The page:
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Quantum Locker Ransomware: How to Protect Yourself from an Event

The first half of the year of 2022 consisted of 236.1 million ransomware attacks across the globe. That's not including what a data analysis at the end of the year will uncover. If a recent piece of quantum locker ransomware has taught us anything, it is that there are plenty of obstacles guarding our safety online. 

The issue isn't only the attack itself but the time it takes to recover from it. Speaking on average, it'll take 22 days to recover, not including the time it takes to notice your vulnerability. During an attack certain systems that you use will be unusable.

The goal of cyber-criminals is one thing, to obtain information. Whether that information will be for financial gain or to support a type of intel, this malicious software, or form of malware is dangerous. It puts companies, individuals, and governments at a high risk of losing control over classified information.

The financial, operational, and technological impacts that this variant of malware has can have detrimental effects. Let's lay out what this type of ransomware is, how it works, and what you need to know about it.

Hidden Threats and Cyber Attacks: Reveal and Respond to Some of the Hardest to Detect Cyber Attacks

What is Quantum Locker Ransomware?

In July 2021, a new strain of ransomware was found...the Quantum Locker. The Quantum Locker ransomware is a variant that's used in more swift attacks. It gives defenders a small time window to respond to the attack and deploy protective measures.

It's a form of malicious software (malware) that's used to extort money from computer users by encrypting files on their computers. It then displays a message that tells the user that they must pay a ransom to the attackers in order to decrypt their files. Generally, ransomware's installed by exploiting a vulnerability in an application.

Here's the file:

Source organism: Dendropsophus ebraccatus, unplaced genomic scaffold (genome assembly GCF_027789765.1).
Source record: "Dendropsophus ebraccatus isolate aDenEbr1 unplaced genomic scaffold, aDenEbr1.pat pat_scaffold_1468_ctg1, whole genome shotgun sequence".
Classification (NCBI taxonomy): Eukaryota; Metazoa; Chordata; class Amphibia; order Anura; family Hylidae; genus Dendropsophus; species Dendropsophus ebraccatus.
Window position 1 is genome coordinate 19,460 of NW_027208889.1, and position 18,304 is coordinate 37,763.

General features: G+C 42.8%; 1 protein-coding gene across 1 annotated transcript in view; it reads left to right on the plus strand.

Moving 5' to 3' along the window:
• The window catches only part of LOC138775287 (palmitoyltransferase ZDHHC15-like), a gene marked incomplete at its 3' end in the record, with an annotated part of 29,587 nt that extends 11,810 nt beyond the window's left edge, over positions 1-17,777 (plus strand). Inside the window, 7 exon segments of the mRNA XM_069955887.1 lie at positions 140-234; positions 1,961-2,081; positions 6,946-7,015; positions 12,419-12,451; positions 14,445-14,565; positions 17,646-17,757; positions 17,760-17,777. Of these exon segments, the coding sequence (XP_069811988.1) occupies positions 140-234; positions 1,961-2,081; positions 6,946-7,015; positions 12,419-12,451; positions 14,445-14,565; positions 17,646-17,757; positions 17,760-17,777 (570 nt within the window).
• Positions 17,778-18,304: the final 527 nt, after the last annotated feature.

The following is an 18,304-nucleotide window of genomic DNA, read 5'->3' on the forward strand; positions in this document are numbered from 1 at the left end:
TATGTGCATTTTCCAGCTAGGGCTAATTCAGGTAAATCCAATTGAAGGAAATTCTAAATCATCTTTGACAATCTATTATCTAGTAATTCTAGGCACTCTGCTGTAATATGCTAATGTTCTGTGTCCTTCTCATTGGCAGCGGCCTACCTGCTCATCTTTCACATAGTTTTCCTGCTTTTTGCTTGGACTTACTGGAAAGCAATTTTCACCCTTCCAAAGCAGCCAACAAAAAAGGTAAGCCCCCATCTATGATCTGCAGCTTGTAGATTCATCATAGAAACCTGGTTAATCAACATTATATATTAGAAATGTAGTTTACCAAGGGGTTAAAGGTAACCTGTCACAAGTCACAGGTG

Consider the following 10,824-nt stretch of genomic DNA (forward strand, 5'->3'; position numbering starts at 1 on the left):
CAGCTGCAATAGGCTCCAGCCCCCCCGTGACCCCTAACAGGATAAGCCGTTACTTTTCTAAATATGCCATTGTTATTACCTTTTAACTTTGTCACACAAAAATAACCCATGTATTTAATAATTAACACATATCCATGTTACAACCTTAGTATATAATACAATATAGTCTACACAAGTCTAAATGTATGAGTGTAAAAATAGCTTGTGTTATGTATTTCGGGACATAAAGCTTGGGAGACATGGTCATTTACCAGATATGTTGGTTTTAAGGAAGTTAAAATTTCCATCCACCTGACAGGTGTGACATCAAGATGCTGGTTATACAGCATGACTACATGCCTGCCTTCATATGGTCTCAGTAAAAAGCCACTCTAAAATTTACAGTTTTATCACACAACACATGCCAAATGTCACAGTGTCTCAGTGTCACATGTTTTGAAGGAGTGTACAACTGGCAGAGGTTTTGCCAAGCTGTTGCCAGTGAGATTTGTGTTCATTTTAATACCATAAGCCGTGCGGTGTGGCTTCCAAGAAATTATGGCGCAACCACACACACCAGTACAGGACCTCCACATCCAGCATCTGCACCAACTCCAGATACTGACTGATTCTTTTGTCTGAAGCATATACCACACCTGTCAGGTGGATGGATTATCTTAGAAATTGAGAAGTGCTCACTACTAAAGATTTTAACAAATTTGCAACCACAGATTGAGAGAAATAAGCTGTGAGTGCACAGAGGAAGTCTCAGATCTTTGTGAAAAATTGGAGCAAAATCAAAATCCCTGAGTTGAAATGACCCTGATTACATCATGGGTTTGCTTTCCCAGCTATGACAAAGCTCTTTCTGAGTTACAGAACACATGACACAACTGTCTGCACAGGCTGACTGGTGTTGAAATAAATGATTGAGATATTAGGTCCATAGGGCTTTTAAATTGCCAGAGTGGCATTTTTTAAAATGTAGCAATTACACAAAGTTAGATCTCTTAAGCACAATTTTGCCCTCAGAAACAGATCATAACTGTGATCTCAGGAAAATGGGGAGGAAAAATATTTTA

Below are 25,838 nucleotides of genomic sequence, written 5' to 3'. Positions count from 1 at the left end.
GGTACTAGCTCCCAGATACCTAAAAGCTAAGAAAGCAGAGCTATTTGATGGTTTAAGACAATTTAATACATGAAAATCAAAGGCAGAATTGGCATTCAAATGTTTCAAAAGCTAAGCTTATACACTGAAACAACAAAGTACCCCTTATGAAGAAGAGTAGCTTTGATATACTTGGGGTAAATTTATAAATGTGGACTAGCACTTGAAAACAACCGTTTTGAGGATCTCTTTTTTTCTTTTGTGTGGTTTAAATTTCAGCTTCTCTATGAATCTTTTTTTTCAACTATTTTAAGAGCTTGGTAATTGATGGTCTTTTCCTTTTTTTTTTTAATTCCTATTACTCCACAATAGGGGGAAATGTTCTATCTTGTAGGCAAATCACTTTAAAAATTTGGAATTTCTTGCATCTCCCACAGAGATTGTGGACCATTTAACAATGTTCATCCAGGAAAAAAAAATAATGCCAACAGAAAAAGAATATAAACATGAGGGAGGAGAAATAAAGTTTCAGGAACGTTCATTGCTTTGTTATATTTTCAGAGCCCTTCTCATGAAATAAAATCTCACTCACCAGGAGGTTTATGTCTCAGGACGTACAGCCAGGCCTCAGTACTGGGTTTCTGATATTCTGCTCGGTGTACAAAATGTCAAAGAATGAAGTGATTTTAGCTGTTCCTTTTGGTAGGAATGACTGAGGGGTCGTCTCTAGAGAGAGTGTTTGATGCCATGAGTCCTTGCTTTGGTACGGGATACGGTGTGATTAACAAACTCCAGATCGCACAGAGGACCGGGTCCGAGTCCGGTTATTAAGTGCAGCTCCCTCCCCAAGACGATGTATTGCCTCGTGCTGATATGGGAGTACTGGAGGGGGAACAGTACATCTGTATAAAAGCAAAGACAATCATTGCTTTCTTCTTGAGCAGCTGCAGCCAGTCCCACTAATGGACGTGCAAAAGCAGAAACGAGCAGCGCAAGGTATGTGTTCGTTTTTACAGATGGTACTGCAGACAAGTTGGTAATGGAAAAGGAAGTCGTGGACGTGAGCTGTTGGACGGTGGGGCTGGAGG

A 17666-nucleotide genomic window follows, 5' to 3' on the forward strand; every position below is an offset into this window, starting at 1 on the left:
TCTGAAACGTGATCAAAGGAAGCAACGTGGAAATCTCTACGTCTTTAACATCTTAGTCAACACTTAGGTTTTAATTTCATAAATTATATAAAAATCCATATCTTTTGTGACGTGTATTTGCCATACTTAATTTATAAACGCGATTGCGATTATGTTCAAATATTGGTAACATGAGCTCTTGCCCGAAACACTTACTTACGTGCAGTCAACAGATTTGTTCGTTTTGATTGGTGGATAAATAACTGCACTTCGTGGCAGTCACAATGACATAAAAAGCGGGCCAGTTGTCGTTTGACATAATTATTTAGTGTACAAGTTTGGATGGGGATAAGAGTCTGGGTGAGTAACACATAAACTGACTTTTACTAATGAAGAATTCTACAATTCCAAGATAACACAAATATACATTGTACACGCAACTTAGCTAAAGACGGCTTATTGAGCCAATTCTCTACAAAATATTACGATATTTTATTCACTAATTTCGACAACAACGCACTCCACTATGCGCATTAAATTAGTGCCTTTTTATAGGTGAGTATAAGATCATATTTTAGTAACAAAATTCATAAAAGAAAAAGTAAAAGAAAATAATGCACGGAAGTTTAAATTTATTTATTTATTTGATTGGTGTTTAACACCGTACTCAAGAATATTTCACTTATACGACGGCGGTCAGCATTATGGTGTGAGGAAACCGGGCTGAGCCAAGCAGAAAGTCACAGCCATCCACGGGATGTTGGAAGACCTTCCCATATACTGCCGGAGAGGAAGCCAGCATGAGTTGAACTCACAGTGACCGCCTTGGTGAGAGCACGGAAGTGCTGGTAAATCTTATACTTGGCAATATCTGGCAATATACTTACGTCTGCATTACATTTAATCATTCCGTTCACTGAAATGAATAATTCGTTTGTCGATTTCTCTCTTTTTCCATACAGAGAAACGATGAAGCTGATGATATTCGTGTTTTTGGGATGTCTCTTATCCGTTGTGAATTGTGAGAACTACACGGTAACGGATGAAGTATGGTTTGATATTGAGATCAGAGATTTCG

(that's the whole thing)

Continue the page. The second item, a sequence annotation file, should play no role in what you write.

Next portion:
One of the most common ways to spread this type of malware is through email and similar attacks. In other words, it's an infection sent to PCs and prevents the user from being able to access certain files or applications.

Generally speaking, with this type of attack, the files on your PC will lock. You may receive a notification alerting you that your files will only get unlocked or decrypted if you pay the attacker with an untraceable payment.

How Does It Work?

The way cyber-criminals try to ensure this tactic works is by limiting or completely removing the end-user's ability to use their system or access their files and demanding money to gain access again. This type of infection is easy to fall victim to as they are often deployed through email. Once the email's opened, the message may appear to mention that there is an auto-renewal of a subscription in place.

If the user wants to cancel or discontinue that renewal, they will need to call a certain number. The email will state all of this information and will oftentimes look convincing.

If the end user falls victim to this phishing tactic, the person on the other end of the call may suggest that they log into a certain system that's claimed to be "protected". If the end user does this, the threat actors on the other end of the call or the cyber-criminal can deploy the malware.

It will start to prowl the user's data and it works by scanning the computer and looking for vulnerabilities on the network. This is very hard to detect and is often deployed using a remote-access platform but if the situation is convincing enough, the end user may not suspect anything until the attack has been fully implemented.

This is an example of both an IcedID and cobalt strike. Once IcedID executes its malicious attacks and it's completely implemented, a local proxy's created which controls web-traffic on the end-user's device and a IcedID payload gets sent.

IcedID malware acts as a brokerage of access for ransomware attackers. It's better known as BokBot and it's another malware variant.

For cobalt malware, the attacker deploys a beacon onto the end user's device which is a paid penetration technique that not only compromises a network but sends a ransomware payload to the user.

What Does Quantum Locker Ransomware Do?

What this type of malware does is deploy an infection that starts to encrypt files, networks, and different systems. The encryption process starts immediately after a system's infected. You will be able to notice when a file's locked because the file names will start to appear with “.quantum” at the end of the original names.

Quantum Locker ransomware has the ability to take over an entire system. In terms of payments that the attacker will demand, a locker software may present these demands in the form of $150 through “perfect money” which is a form of payment that is quite popular and easy to use. This might be one of the reasons why this method is often used in terms of locker ransomware attacks.